Botstein, ASO reveal the mystical Elgar in “The Apostles”

Sat May 13, 2017 at 2:13 pm
Edward Elgar's oratorio "The Apostles" was performed by the American Symphony Orchestra led by Leon Botstein Friday night at Carnegie Hall.

Edward Elgar’s oratorio “The Apostles” was performed by the American Symphony Orchestra led by Leon Botstein Friday night at Carnegie Hall.

Does the world really need a Wagnerian oratorio?  Edward Elgar thought it needed three.

Inspired by a visit to Bayreuth, where he heard Der Ring des Nibelungen and Parsifal, the English composer–a devout Roman Catholic– conceived a cycle of three massive choral works tracing the epic of Christianity from its desert origins to its culmination in the Last Judgment. In the end, he completed two: The Apostles, which is full-evening length, and The Kingdom, at about an hour and a half.

As energetically performed Friday night in Carnegie Hall by the American Symphony Orchestra, Bard Festival Chorus and six soloists led by Leon Botstein, The Apostles inhabited a sphere far removed from Handel or Mendelssohn, where Catholic mysticism intersected with the “bruised reed” of humanity, personified in the morally compromised characters of Judas, Mary Magdalene, and Peter.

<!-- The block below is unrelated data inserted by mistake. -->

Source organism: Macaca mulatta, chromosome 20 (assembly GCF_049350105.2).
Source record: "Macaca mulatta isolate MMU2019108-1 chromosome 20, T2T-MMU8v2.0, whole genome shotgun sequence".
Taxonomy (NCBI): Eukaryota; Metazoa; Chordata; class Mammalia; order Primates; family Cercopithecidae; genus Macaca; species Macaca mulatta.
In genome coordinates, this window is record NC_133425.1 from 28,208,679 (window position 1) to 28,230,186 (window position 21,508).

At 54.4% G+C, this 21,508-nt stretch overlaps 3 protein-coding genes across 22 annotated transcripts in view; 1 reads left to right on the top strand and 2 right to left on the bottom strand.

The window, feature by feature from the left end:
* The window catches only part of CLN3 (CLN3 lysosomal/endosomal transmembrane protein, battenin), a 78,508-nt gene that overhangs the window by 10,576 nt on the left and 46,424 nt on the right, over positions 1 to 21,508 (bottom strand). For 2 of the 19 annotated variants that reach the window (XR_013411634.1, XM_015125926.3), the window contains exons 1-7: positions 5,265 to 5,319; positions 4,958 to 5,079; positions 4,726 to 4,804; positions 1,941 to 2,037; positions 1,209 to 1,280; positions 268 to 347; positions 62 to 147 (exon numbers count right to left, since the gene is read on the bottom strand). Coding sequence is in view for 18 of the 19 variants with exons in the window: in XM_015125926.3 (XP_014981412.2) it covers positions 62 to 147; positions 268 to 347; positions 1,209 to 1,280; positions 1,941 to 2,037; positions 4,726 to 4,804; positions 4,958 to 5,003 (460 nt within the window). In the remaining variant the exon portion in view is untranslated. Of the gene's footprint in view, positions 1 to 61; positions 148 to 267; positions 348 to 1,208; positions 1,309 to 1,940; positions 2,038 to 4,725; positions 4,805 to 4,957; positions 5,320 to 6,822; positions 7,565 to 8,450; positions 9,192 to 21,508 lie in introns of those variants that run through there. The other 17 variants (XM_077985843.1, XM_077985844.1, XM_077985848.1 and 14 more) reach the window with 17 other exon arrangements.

The narrative of The Apostles, such as it was, took a kind of Rosenkrantz-and-Guildenstern view of the gospels and the Book of Acts, from which Elgar compiled most of the work’s text.  Jesus became a distant, oracular figure, while the world-shaking events of his ministry, crucifixion and resurrection were seen from the perspective of his followers.

Leon Botstein

Leon Botstein

It all unfolded on Friday with unmistakably Elgarian turns of phrase set amid intensely chromatic, Parsifal-inspired harmonies.  The orchestra, led with minimal gestures by Botstein, went from mystical shimmer to cinematic glitz with aplomb, as visions of light entering the world gave way to dancing girls with tambourines singing “It is a good thing to give thanks unto the Lord.”

Musical metaphors also received their due, as when a sly tinkle of glockenspiel accompanied a reference to Judas’s “thirty pieces of silver.”

Storytelling, however, was mostly not the point of The Apostles.  The traditional role of Evangelist was demoted to a so-called Narrator, who set the scene in brief passages.  Elgar did follow the custom of writing this part for a high male voice, and on Friday Paul McNamara delivered it admirably in a clear, English-style tenor.

Interestingly, following Mary Magdalene’s appeal to Jesus for absolution of her sins at the end of Part I, Elgar abandoned his objective male Narrator and subsequently assigned all narration to her, as a more emotionally involved observer.  Music critics in Protestant, patriarchal Edwardian England were puzzled at Mary’s prominent role in an oratorio about the Apostles, but listeners today can be grateful to the Catholic composer for so richly representing the feminine perspective.